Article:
|Felix Halim .NET|
University Experience IOI 2002 Yong In, Korea ACM ICPC Regional Manila 2003 ACM ICPC Regional Manila 2004 ACM ICPC Regional Manila 2005 ACM ICPC Regional Kaohsiung 2006 ACM ICPC Regional Singapore 2007 ACM ICPC Regional Jakarta 2008 (ext) ACM ICPC Regional Jakarta 2009 (ext) ACM ICPC Regional Jakarta 2010 ACM ICPC Regional Jakarta 2012 - Problem H ACM ICPC Regional Jakarta 2013 - Problem J (new!) ACM ICPC World Final Tokyo 2007 Google India Code Jam 2005 Google India Code Jam 2006 Indonesia National Contest 2007 Indonesia National Contest 2008 Indonesia National Contest 2010 Facebook Hacker Cup 2011
Day 3, Contest Proper (Nov 18, 2006)
Today is the competition day. I didn't feel nervous at all, maybe it's because I've been in too many contest or maybe it's because my team members are all cheerful and always make jokes :P
Here it comes, the competition has begun. Kurniady did some settings to the compiler for automating the compilation and run while Andoko and I were searching for the easiest problems. I've to say that this competition went really tight. Let see how we got accepted for the problems and a little description about the problem and how we solved it. The problem statements can be downloaded here. We managed to print out our Accepted source codes and type it again at home, you can download it here. Please keep in mind that the source codes possibly have some mistypes, however it compiles.
The first (Yoi)AC - Problem A - Print Words in Lines - (Minute: 19)
When Kurniady finished the setup, he read problem A, code it immediately, and got it Accepted! I couldn't belive it... That was fast! When we looked at the standings, we were rank 7. It seemed that 6 other teams got the problem Accepted faster than us.
The problem is about how to split the text of N words into multiple lines of maximum M characters. The penalty for each line is the square of the difference between M and the number of characters printed on that line. You've to find the minimum total penalty.
Kurniady solved it using Dynamic Programming (you guessed it! using his special dpmat variable). The DP is similar to LIS but only goes back until up to certain number of words not exceeding M.
Our team morale goes up!
The second (Yoi)AC - Problem E - Route Planning - (Minute: 71)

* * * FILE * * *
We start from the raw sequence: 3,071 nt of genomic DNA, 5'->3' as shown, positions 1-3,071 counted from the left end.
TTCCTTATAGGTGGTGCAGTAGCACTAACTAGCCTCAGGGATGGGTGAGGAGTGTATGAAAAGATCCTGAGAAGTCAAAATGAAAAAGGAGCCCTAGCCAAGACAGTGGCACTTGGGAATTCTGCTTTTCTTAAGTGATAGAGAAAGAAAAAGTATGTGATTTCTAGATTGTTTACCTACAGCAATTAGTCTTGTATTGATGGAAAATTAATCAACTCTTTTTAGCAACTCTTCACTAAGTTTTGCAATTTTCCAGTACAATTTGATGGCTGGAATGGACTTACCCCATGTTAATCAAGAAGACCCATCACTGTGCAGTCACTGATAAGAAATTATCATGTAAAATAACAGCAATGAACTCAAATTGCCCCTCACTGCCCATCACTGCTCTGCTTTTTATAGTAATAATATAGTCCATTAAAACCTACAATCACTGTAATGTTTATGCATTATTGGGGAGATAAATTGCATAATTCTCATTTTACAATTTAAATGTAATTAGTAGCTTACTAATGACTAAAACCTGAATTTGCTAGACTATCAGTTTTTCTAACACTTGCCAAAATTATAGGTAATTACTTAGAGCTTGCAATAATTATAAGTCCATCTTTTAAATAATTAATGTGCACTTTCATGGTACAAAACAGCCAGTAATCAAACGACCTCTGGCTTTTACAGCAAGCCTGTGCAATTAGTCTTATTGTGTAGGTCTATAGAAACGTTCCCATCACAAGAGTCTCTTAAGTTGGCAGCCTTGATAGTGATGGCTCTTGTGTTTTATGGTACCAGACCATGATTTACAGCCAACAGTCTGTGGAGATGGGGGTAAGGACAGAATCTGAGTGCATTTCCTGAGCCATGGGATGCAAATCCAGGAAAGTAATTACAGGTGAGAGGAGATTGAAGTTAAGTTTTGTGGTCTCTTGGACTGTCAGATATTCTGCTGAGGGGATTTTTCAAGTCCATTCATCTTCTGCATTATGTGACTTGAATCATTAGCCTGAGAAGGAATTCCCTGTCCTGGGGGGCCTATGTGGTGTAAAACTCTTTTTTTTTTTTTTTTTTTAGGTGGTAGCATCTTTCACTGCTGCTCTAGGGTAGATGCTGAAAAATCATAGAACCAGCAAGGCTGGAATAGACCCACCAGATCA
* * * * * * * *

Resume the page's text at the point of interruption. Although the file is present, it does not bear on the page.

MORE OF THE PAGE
Let me simplify the problem without making it easier. This problem gives you N(<= 100) cities, its distance among each other as a matrix N x N and M(<= N) selected cities. You have to plan a shortest-distance route that visits all of the M selected cities, print the shortest distance.
When Kurniady was coding problem A, I read problem E and decided to attack this problem using A*. My instinct about top-down Dynamic Programming failed (I cannot come out with a good DP parameters, the DP parameters are so huge!), so I tried using A* and hopes the judges input was not very critical. FYI, A* will either timeout or memory limit exceeded when all of the city distances are equal but will run quite fast when the city distances are randomized! I was gambling then. When I submit it, it got Accepted! What a Luck!
When we look at the standings again, we are rank 3, Yoii... Two teams number 47 and 50 were above us.
The third (Yoi)AC - Problem I - Perfect Service - (Minute: 97, +20 penalty)
Kurniady take over the hot seat, and code this problem. Actually he wasn't supposed to do the coding but it's better than leaving the hot seat empty :P. I then hunting for another easy problem while Andoko assist Kurniady to spot any coding errors Kurniady may type, just like Extreme Programming eh?
This problem gives you a connected graph of N nodes with N-1 vertices (a spanning tree). You have to decide/select K number of nodes as the servers so that any nodes that are not selected is connected directly to one server. Print the minimum possible K.
Kurniady strikes back. He got it Accepted with DP combined with recursion. Here is his explanation for the solution:
The problem I represent a unique class of DP problems, which is about similar to the Rivers task of IOI 2005 (but this one is simpler, of course). The basic characteristic of this problem is that the graph made a tree. We need to traverse the tree deeply while systematically trying every possible combination with a DP approach. Imagining this problem in a linear form will help a lot in finding the DP states and formula. The linear form can be then paired into recursion to achieve a tree-traversing form, which is the solution for this problem. In linear form, imagine each node can have three possible states : it is a server, it is already served by a nearby server, and it is still needing a server. The linear form require a one-way iteration, thus, the tree version require a postorder traversal. Combining the postorder traversal with the DP formula creates an elegant solution to this problem.